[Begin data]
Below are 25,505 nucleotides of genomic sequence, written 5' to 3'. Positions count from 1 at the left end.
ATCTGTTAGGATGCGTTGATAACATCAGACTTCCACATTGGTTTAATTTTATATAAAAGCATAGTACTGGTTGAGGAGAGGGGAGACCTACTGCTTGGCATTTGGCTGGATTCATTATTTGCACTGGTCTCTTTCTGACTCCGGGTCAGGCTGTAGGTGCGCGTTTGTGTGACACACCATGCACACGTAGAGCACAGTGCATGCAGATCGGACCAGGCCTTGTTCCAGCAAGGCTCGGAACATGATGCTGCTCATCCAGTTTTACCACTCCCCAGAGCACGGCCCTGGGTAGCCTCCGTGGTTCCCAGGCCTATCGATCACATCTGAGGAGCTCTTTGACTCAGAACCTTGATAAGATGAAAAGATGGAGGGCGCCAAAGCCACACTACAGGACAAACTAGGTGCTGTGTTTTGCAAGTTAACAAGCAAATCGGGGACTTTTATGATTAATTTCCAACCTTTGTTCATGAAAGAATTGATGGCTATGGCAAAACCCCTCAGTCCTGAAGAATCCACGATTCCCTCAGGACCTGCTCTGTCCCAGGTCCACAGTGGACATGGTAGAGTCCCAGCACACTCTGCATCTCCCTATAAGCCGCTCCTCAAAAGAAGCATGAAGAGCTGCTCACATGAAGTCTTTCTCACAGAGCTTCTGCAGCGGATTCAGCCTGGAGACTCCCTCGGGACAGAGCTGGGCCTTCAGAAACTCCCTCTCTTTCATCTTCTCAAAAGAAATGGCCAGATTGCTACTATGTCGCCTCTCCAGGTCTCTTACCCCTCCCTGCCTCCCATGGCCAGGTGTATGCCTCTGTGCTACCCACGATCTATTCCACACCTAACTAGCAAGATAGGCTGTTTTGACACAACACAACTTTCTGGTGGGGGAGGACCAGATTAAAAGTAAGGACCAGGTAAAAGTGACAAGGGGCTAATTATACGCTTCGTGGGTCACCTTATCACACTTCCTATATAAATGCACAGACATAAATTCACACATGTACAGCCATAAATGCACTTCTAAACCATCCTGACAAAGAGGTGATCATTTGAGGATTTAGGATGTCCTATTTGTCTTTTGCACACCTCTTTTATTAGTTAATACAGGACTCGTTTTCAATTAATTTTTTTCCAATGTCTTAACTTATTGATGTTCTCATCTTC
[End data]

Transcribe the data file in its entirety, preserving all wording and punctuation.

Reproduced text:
Below are 25,505 nucleotides of genomic sequence, written 5' to 3'. Positions count from 1 at the left end.
ATCTGTTAGGATGCGTTGATAACATCAGACTTCCACATTGGTTTAATTTTATATAAAAGCATAGTACTGGTTGAGGAGAGGGGAGACCTACTGCTTGGCATTTGGCTGGATTCATTATTTGCACTGGTCTCTTTCTGACTCCGGGTCAGGCTGTAGGTGCGCGTTTGTGTGACACACCATGCACACGTAGAGCACAGTGCATGCAGATCGGACCAGGCCTTGTTCCAGCAAGGCTCGGAACATGATGCTGCTCATCCAGTTTTACCACTCCCCAGAGCACGGCCCTGGGTAGCCTCCGTGGTTCCCAGGCCTATCGATCACATCTGAGGAGCTCTTTGACTCAGAACCTTGATAAGATGAAAAGATGGAGGGCGCCAAAGCCACACTACAGGACAAACTAGGTGCTGTGTTTTGCAAGTTAACAAGCAAATCGGGGACTTTTATGATTAATTTCCAACCTTTGTTCATGAAAGAATTGATGGCTATGGCAAAACCCCTCAGTCCTGAAGAATCCACGATTCCCTCAGGACCTGCTCTGTCCCAGGTCCACAGTGGACATGGTAGAGTCCCAGCACACTCTGCATCTCCCTATAAGCCGCTCCTCAAAAGAAGCATGAAGAGCTGCTCACATGAAGTCTTTCTCACAGAGCTTCTGCAGCGGATTCAGCCTGGAGACTCCCTCGGGACAGAGCTGGGCCTTCAGAAACTCCCTCTCTTTCATCTTCTCAAAAGAAATGGCCAGATTGCTACTATGTCGCCTCTCCAGGTCTCTTACCCCTCCCTGCCTCCCATGGCCAGGTGTATGCCTCTGTGCTACCCACGATCTATTCCACACCTAACTAGCAAGATAGGCTGTTTTGACACAACACAACTTTCTGGTGGGGGAGGACCAGATTAAAAGTAAGGACCAGGTAAAAGTGACAAGGGGCTAATTATACGCTTCGTGGGTCACCTTATCACACTTCCTATATAAATGCACAGACATAAATTCACACATGTACAGCCATAAATGCACTTCTAAACCATCCTGACAAAGAGGTGATCATTTGAGGATTTAGGATGTCCTATTTGTCTTTTGCACACCTCTTTTATTAGTTAATACAGGACTCGTTTTCAATTAATTTTTTTCCAATGTCTTAACTTATTGATGTTCTCATCTTC